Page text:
You can’t protect your child from feeling stressed out, angry or sad. What you can do is teach him ways of managing his stress. Learn more from The Learning Child blog ….
The parts of our brain that are involved in reacting to emotions can quickly hijack our ability to reason and control our intentional spotlight. Think of all the times you regret saying something because you were wound-up or overly emotional. If only you’d pressed pause to think about your reactions before blurting out your feelings. Kids need this pause space too, although it is difficult for them to recognize when they need it. Often, when our child is upset or emotional, we feel the immediate need to do something about it – to argue back, to cuddle her, to yell, or to put our face right up close to hers so that she will concentrate on what we have to say.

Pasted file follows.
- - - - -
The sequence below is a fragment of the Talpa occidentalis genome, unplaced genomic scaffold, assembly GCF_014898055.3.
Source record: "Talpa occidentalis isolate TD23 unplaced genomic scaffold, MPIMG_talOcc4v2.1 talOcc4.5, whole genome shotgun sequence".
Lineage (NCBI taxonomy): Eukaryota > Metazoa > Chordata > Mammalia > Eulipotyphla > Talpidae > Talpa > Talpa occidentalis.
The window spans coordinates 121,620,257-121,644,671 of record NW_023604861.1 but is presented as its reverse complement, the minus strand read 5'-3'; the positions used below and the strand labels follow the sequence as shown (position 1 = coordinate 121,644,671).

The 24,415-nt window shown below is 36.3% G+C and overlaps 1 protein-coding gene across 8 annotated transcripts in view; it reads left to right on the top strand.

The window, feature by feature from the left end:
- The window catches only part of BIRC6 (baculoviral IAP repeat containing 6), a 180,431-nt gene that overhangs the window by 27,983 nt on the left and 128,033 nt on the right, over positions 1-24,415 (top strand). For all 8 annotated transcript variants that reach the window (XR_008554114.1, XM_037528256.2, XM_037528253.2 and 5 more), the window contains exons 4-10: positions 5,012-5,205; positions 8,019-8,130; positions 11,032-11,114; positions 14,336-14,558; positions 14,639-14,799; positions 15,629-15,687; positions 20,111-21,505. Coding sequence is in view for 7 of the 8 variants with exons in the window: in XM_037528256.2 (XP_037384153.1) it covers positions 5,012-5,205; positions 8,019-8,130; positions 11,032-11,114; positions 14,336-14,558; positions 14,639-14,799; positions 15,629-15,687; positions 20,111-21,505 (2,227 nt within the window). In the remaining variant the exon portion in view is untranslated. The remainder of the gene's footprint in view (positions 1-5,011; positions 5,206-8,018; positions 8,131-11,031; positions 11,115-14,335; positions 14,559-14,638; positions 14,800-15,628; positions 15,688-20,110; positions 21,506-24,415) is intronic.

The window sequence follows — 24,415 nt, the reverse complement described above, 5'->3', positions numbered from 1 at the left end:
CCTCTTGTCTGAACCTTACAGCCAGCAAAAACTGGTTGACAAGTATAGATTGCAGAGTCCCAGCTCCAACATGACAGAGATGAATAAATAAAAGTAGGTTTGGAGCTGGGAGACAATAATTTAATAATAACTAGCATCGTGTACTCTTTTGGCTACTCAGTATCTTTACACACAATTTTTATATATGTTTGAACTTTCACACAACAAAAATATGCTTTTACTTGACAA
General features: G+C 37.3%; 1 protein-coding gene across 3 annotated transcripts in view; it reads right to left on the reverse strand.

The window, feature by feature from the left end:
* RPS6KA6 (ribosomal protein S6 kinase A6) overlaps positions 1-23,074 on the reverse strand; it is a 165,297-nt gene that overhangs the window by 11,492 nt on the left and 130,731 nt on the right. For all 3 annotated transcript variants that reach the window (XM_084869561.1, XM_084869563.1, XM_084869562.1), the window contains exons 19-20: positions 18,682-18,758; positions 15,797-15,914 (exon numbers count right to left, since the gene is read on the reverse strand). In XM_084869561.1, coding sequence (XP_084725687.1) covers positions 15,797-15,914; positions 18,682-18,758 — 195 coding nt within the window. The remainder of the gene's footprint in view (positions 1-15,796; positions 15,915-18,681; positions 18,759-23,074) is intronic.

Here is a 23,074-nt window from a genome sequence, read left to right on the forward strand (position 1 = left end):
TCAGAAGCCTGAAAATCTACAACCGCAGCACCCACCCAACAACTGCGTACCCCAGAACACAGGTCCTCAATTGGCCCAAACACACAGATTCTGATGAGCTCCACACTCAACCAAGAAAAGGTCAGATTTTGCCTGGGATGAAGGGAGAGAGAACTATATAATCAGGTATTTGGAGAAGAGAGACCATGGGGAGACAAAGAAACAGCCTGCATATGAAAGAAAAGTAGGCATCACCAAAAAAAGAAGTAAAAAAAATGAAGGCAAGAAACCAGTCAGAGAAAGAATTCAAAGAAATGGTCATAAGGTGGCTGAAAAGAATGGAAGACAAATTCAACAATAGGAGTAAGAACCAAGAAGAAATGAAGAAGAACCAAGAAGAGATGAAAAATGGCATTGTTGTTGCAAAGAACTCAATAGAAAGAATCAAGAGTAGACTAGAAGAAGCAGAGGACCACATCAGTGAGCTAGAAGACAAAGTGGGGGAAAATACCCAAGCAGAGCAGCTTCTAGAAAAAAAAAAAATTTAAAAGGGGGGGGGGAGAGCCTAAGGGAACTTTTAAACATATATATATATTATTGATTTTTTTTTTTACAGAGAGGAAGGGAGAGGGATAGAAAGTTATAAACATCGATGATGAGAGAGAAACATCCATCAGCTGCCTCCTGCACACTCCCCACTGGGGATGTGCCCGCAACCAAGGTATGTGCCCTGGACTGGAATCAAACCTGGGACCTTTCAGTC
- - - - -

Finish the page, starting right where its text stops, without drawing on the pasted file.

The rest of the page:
However, the best strategy is to press pause and wait for your child to calm down. By doing this, you give your child the opportunity to practice calming herself…
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